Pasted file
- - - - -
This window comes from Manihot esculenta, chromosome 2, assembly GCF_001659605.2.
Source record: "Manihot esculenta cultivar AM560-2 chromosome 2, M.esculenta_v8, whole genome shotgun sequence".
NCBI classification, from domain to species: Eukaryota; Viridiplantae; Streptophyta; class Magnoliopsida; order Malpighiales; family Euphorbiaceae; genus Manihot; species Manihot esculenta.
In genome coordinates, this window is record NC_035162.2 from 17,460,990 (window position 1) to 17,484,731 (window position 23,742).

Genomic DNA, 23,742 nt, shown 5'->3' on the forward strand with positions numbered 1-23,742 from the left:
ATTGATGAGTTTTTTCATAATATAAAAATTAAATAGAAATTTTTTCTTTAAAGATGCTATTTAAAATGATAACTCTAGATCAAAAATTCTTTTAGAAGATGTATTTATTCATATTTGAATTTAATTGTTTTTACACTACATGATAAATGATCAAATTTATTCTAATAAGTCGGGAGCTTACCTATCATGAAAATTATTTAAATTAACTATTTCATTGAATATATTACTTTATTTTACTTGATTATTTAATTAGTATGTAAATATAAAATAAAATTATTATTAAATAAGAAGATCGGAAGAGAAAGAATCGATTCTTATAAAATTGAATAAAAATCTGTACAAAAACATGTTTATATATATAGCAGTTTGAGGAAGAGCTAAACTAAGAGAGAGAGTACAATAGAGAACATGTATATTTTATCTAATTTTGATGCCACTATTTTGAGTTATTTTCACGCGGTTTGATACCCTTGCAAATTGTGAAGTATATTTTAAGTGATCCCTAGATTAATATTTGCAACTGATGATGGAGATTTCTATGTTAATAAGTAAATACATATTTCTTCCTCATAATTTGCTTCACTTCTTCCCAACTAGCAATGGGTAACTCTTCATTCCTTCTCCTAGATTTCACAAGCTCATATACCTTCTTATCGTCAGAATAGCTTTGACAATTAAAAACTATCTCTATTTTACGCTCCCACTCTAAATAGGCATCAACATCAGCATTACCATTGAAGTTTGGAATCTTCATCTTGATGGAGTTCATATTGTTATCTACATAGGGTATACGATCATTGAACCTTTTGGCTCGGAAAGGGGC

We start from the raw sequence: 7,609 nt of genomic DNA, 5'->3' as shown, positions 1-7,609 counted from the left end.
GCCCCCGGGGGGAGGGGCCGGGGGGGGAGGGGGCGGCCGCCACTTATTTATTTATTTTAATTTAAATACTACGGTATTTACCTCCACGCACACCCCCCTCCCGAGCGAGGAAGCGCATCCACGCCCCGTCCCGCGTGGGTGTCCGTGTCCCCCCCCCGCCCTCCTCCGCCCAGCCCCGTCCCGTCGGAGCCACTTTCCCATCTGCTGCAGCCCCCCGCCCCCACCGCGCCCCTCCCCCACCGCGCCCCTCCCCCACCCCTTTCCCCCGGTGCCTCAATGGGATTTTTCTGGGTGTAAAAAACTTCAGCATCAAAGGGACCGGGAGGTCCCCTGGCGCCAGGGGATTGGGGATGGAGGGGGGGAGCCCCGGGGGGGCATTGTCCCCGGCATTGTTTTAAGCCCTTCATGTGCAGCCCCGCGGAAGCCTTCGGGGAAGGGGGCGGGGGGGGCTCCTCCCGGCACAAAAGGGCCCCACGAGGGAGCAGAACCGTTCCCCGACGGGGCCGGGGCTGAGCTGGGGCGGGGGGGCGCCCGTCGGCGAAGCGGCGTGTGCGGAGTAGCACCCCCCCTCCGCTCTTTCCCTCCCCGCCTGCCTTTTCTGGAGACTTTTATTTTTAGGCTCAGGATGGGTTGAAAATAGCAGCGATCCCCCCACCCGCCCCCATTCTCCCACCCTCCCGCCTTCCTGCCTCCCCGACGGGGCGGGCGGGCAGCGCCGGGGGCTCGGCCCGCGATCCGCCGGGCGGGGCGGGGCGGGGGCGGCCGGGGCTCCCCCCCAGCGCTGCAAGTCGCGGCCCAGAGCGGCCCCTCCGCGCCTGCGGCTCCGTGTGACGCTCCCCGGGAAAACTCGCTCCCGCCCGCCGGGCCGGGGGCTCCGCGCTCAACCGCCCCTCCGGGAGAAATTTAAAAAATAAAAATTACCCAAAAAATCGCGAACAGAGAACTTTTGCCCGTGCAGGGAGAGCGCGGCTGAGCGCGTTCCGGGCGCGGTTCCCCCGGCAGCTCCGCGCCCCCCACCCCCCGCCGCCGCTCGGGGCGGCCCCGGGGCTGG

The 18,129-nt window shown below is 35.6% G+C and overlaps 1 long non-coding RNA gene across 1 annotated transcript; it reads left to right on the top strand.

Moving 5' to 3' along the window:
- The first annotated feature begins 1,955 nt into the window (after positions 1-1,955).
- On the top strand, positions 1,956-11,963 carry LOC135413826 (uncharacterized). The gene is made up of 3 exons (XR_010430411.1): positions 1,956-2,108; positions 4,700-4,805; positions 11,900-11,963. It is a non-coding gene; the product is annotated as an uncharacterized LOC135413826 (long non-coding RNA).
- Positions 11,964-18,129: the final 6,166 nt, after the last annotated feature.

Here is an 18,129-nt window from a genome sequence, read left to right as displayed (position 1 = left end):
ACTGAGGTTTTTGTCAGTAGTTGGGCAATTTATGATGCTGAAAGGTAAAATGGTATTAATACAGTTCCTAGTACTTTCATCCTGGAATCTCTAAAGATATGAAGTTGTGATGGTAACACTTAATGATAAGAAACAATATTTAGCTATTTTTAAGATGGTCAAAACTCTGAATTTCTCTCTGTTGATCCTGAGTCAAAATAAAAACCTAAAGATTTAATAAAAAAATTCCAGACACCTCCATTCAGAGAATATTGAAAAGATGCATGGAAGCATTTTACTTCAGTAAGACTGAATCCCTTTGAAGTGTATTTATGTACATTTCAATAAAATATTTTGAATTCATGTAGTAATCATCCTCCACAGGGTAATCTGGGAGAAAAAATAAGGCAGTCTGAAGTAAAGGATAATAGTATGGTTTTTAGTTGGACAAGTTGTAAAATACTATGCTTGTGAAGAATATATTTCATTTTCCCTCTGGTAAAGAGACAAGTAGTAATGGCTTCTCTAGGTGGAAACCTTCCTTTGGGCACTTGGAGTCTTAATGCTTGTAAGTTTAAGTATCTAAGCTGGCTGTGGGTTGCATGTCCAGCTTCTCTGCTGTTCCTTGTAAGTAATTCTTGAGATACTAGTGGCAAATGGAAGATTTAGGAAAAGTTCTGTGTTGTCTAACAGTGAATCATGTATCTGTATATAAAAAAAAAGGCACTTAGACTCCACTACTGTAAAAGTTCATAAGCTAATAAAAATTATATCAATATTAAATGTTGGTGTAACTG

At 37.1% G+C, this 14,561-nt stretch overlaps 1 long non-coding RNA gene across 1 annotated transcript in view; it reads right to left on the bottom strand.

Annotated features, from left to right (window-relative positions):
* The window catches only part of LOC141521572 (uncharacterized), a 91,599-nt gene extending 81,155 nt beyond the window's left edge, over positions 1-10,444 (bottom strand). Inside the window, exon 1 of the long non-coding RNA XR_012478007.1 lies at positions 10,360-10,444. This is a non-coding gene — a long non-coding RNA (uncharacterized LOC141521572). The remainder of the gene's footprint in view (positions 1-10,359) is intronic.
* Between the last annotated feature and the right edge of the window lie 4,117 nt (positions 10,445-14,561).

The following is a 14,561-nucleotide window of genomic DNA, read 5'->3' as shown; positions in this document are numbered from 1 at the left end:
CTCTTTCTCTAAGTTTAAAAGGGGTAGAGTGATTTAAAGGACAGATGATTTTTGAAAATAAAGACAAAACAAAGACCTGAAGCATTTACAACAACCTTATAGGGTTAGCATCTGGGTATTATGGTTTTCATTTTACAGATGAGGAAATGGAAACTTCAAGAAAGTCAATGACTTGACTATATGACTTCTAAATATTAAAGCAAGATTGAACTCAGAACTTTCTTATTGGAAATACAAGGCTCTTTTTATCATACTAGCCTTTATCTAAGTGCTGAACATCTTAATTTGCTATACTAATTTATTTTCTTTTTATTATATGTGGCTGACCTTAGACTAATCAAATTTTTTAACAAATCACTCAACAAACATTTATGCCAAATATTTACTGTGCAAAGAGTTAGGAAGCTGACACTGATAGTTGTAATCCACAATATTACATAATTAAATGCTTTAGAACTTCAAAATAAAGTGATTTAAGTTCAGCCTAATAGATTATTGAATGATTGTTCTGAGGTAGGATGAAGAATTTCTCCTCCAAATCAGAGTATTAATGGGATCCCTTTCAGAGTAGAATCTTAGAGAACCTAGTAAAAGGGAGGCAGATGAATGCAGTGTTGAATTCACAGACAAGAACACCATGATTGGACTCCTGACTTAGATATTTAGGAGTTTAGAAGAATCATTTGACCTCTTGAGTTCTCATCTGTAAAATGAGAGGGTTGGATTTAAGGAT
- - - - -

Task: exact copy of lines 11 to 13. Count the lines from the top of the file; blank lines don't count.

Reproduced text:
- The first annotated feature begins 1,955 nt into the window (after positions 1-1,955).
- On the top strand, positions 1,956-11,963 carry LOC135413826 (uncharacterized). The gene is made up of 3 exons (XR_010430411.1): positions 1,956-2,108; positions 4,700-4,805; positions 11,900-11,963. It is a non-coding gene; the product is annotated as an uncharacterized LOC135413826 (long non-coding RNA).
- Positions 11,964-18,129: the final 6,166 nt, after the last annotated feature.